"We found that this form of ultrafiltration therapy was safe, effective and successfully applied to patients in a variety of hospital settings. Compared to patients receiving standard treatment with intravenous diuretics, patients undergoing ultrafiltration had more fluid removed in the first 24 and 48 hours and improved symptoms of heart failure and shortness of breath at 48 hours," said Bradley A. Bart, M.D., F.A.C.C., from the Minnesota Heart Failure Consortium in Minneapolis, Minnesota.
Patients admitted to the hospital with acute decompensated heart failure are suffering from symptoms primarily related to fluid build-up and congestion, including swelling around the feet and ankles, bloated abdomens, cough and shortness of breath.
The RAPID-CHF trial is the first randomized controlled trial of ultrafiltration for acute decompensated heart failure. As blood passes through the device, ultrafiltration removes water and some small molecules through a membrane, before the blood is returned to the patient.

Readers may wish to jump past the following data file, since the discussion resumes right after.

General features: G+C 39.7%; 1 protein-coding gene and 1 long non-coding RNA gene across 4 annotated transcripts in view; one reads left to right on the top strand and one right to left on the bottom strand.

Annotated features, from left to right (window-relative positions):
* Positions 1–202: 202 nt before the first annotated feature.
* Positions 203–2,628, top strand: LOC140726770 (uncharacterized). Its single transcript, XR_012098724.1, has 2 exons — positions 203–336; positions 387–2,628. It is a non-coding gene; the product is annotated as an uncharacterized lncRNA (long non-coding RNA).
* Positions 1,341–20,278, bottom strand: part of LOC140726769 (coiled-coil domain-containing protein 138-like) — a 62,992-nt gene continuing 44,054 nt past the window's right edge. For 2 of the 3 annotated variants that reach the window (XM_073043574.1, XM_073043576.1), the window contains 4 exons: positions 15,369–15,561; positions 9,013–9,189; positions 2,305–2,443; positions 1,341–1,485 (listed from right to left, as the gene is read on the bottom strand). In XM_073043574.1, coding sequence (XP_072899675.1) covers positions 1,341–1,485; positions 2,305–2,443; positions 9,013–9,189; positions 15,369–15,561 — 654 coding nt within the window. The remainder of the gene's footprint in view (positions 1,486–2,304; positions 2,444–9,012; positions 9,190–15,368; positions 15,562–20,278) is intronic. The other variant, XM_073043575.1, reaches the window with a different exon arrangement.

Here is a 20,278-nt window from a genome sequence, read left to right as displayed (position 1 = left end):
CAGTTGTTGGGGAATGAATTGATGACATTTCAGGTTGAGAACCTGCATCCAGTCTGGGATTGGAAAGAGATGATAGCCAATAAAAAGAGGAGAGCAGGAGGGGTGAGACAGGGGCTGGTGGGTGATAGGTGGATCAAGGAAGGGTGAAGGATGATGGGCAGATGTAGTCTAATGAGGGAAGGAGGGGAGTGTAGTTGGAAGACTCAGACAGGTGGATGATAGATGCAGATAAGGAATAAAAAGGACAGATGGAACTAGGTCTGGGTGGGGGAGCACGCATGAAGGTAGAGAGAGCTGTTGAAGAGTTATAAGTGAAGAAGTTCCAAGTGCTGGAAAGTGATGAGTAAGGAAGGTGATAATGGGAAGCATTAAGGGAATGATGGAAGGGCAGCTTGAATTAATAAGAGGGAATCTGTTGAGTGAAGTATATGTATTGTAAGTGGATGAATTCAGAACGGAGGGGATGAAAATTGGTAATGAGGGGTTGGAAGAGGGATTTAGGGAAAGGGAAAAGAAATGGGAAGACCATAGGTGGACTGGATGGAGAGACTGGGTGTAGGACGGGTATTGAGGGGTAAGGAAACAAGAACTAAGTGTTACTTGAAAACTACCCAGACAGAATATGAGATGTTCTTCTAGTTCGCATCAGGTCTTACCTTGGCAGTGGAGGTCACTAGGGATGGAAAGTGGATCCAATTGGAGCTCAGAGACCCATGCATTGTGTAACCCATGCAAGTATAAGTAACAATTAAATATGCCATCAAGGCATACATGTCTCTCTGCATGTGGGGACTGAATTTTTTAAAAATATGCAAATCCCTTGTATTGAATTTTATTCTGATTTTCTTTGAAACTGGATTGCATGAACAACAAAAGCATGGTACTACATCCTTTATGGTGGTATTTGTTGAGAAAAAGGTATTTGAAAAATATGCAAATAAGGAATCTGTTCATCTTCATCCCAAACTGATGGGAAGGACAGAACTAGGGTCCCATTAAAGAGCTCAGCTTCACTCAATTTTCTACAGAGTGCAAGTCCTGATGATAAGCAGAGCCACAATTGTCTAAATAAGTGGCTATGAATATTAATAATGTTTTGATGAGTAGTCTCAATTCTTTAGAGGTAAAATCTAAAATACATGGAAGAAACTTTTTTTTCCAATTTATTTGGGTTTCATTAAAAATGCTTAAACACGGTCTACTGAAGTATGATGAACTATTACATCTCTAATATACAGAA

Researchers randomly assigned 40 hospitalized patients to receive either usual care, including diuretic medicine in most cases, or a single eight-hour ultrafiltration treatment, in addition to usual care. The ultrafiltration was performed with a device that has been approved by the federal Food and Drug Administration for use outside of intensive care units and without specialized nursing or central intravenous access. The manufacturer of the device, CHF Solutions Inc., funded this study.
Ultrafiltration was successful in 18 of the 20 patients in the group. After 24 hours, an average of 4,650 milliliters of fluid had been rem
Contact: Amy Murphy
American College of Cardiology